Market researcher Gartner has recently released its figures on the state of the smartphone market during the fourth quarter of 2011. The devices unsurprisingly put up massive cumulative growth, but who emerged as the clear winners and losers within?
Worldwide smartphone sales soared by 47% to 149 million in the fourth quarter, while that figure rocketed 58% to 472 million for the entire year. Gartner analyst Roberta Cozza attributed much of the strength to record iPhone sales, allowing Apple to become the No. 3 largest mobile phone purveyor in the world, passing LG in the process.
Looking at how the operating-system terrain has changed over the year, we see that Google expanded its market share lead to 50.9% in the fourth quarter, more than double the 23.8% share that iOS claimed. Symbian and Research In Motion (Nasdaq: RIMM ) continue to sing the same song, with Symbian's share shriveling by almost two-thirds to 11.7%, while RIM's 14.6% slice crossed into single-digit territory at less than 9%. It doesn't help that RIM is also starting to lose its once-iron grip on the enterprise to iOS.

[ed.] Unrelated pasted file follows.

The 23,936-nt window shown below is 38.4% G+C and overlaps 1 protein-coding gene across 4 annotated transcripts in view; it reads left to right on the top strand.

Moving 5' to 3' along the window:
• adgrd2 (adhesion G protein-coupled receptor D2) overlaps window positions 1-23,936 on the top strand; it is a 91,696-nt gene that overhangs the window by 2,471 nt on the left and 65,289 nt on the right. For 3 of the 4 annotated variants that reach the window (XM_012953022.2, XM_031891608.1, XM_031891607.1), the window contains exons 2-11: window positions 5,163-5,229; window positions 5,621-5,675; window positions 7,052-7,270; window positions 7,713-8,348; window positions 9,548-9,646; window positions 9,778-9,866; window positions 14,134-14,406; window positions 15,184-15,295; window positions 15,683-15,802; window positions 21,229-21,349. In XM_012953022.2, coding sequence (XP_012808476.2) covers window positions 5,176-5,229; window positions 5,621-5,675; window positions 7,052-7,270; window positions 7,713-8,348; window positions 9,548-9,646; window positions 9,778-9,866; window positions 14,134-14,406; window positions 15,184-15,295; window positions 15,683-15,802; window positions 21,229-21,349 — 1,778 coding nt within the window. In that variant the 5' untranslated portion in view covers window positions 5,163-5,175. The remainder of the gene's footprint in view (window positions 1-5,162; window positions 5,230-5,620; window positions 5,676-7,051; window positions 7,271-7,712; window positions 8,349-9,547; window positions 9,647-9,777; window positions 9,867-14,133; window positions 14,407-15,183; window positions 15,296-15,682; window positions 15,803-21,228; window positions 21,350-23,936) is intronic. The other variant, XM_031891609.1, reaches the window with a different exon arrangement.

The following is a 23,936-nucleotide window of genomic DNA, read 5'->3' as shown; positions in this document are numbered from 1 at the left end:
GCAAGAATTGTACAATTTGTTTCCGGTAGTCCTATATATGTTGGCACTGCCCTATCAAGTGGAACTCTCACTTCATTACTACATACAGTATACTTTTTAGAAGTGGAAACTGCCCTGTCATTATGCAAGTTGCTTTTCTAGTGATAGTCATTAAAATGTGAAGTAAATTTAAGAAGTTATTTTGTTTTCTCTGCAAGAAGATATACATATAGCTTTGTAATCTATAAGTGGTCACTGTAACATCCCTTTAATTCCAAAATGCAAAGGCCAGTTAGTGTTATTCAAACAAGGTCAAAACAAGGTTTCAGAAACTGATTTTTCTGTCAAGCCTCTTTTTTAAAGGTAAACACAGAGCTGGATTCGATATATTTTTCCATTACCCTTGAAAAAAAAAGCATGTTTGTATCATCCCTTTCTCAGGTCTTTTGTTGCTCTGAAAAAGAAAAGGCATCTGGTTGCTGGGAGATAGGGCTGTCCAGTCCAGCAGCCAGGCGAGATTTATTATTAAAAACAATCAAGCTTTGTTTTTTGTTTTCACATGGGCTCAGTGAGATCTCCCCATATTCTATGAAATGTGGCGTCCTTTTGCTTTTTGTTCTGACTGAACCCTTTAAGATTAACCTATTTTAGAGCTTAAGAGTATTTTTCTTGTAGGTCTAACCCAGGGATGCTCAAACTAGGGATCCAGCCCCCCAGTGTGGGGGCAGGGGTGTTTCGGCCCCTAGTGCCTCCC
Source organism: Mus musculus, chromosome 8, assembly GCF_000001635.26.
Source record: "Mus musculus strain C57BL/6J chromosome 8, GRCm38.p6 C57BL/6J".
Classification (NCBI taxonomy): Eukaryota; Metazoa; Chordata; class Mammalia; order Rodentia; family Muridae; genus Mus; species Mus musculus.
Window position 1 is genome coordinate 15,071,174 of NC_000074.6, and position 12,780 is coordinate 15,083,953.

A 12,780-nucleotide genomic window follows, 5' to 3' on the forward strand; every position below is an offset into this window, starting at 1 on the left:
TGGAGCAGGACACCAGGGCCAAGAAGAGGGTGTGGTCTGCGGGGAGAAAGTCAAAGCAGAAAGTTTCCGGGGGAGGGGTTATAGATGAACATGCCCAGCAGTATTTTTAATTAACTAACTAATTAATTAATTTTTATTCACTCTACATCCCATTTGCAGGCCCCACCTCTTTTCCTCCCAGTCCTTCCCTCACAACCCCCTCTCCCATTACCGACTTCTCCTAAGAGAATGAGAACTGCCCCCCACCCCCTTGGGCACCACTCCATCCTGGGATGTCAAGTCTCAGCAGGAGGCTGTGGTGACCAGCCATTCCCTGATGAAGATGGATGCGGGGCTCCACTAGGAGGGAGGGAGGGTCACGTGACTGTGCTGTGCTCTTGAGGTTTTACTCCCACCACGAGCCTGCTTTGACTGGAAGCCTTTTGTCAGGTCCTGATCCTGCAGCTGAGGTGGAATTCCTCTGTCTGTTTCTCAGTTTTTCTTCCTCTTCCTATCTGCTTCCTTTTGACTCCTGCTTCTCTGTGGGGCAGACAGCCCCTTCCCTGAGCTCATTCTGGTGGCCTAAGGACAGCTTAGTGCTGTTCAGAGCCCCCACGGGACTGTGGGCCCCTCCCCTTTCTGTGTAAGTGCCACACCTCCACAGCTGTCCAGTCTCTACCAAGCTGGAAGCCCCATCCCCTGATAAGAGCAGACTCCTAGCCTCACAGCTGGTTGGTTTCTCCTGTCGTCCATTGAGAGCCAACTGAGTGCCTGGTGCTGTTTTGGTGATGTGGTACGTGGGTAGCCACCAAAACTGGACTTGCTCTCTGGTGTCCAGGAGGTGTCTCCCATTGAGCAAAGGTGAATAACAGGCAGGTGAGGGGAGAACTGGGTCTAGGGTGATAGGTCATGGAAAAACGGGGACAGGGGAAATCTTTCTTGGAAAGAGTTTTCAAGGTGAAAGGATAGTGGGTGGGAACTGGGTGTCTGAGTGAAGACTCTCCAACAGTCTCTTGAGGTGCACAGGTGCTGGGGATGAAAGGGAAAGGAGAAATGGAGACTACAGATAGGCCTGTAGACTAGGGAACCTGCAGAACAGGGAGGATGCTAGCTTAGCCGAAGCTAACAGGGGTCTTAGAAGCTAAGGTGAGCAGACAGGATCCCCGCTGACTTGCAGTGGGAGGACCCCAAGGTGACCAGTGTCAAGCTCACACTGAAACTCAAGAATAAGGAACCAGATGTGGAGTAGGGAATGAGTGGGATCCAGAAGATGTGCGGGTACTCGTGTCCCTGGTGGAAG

Microsoft (Nasdaq: MSFT ) also keeps struggling, as Windows Phone hasn't made a dent, with Mr. Softy's share falling to less than 2%. iOS and Android combined keep on keepin' on, growing their joint share from 46.3% to nearly 75% of the smartphone market, leaving the rest to fight over table scraps.
In the broader mobile-device market, Nokia (NYSE: NOK ) remains top dog in terms of sheer unit shipments, with about a 23% share for the quarter and the year, although all of its digits are on the decline, including its employee headcount.
Why do Gartner's digits paint a stark contrast to those released by Kantar Worldpanel ComTech? Every researcher uses a different methodology to arrive at their figures, and while the discrepancy between these two releases is rather large, they do share one common theme: iOS and Android are unstoppable.
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